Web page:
PHILIPPINES: Salesian Students Begin Supervised Work Training, Gaining Skills for Future Employment

By at November 16, 2016 | 12:39 pm | Print

PHILIPPINES: Salesian Students Begin Supervised Work Training, Gaining Skills for Future Employment

(MissionNewswire) Senior trainees at Don Bosco Technical-Vocational Education and Training Center in Tondo, a district located in Manila, the Philippines recently attended a seminar that will help them transition from students to young skilled workers and professionals. Each October, senior trainees at the program transition into the Supervised In-Plant Training program. In this stage of their education, trainees are deployed to various factories and companies according to their course work and competencies.

In preparation for this transition, the PARE Foundation and La Vie Institute in partnership with Don Bosco Center Tondo held a seminar-workshop titled Mangarap Ka (Dream). The sessions highlighted three p’s that will equip the trainees to succeed in their training and in life. These include pangarap (dream/ambition), paraan (method/know-how), and pagpaplano (planning).

The first session taught the trainees that the path toward professionalism begins with the right mindset. It helped them see the power of dreaming through creating a vision and purpose. In the second session, participants were guided through the process of making smart goals and the session provided tips on how to keep on track toward the attainment of their goals. The last session was an opportunity for the organizers and participants to express their heartfelt thanks and gratitude.

After the seminar, trainees began their hands-on training, putting the skills they learned in the classroom into real work experience. This prepares youth for the workforce and gets them accustomed to an employment environment, working with peers, program solving and honing their skills.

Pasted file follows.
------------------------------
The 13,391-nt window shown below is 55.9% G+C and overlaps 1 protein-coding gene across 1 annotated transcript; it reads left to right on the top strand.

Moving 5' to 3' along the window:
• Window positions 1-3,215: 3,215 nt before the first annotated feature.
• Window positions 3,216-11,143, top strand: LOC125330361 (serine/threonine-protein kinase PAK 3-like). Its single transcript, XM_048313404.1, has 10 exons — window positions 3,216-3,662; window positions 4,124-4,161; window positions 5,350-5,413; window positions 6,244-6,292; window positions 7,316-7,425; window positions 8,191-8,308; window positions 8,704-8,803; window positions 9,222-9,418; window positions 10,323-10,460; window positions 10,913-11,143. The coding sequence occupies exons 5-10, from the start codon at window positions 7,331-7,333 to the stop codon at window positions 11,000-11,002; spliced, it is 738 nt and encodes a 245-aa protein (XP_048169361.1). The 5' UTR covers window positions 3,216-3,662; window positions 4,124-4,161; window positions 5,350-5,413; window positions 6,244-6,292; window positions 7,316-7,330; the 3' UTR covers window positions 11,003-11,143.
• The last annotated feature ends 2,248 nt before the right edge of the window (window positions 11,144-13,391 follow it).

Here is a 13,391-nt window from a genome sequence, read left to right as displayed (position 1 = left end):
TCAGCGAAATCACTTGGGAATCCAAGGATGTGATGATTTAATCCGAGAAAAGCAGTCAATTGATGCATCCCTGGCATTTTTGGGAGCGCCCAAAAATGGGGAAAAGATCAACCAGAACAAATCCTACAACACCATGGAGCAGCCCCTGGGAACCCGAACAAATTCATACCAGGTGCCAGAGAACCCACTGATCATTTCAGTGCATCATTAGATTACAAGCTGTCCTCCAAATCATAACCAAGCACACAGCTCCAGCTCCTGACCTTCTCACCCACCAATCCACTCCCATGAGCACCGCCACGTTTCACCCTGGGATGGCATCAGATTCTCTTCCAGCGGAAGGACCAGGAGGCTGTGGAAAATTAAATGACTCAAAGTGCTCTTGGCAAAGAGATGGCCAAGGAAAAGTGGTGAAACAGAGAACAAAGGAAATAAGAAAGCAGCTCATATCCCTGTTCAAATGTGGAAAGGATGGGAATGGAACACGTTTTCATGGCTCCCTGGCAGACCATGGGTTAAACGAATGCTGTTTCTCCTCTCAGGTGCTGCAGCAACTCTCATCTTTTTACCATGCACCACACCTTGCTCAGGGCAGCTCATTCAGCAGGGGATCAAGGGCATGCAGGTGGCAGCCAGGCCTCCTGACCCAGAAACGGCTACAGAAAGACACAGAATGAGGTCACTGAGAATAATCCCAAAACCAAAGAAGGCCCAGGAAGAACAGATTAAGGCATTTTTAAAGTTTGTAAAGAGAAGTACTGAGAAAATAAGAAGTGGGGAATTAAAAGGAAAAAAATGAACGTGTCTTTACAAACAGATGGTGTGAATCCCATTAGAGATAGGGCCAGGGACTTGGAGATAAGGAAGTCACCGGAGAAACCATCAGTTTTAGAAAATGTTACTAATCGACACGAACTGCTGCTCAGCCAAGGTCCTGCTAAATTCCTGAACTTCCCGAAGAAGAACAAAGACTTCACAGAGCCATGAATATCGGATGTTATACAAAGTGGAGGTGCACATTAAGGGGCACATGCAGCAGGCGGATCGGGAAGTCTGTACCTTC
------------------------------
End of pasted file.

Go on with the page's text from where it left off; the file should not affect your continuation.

“Traditional classroom learning is an important part of any education program, and when students are able to take those skills and practice them in an interactive learning environment, there is added educational value,” says Father Mark Hyde, executive director of Salesian Missions, the U.S. development arm of the Salesians of Don Bosco. “Salesian missionaries are preparing students for long-term stable employment while providing a steady workforce for growing industries in the Philippines.”

More than one quarter of the population of the Philippines live in poverty, according to UNICEF. Poverty is most severe and widespread in rural areas where 80 percent of the population—close to 88 million people—make their home. The poorest Filipinos are indigenous populations, small-scale farmers who cultivate land received through agrarian reform, landless workers and fishermen. In addition, poverty rates are higher for women than men.

Access to education is a critical component to overcoming poverty. In the Philippines, drop-out rates double as children reach secondary school and there are more than 11 million out-of-school youth, according to UNICEF. Almost a quarter of the country’s population, including a large percentage of children, live in poverty.

Illiteracy and high levels of unemployment contribute to the elevated poverty rate. With more than 11 million out-of-school youth in the country and drop-out rates doubling as children reach secondary school, access to education becomes a critical step in breaking the cycle of poverty. Salesian programs in the Philippines have been educating poor youth and providing them the skills necessary to find and retain employment for many decades.

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Sources:

PHOTO courtesy AustraLasia

UNICEF – Philippines

Salesian Missions – Philippines

OTHER Salesian News (not SM specific) Philippines

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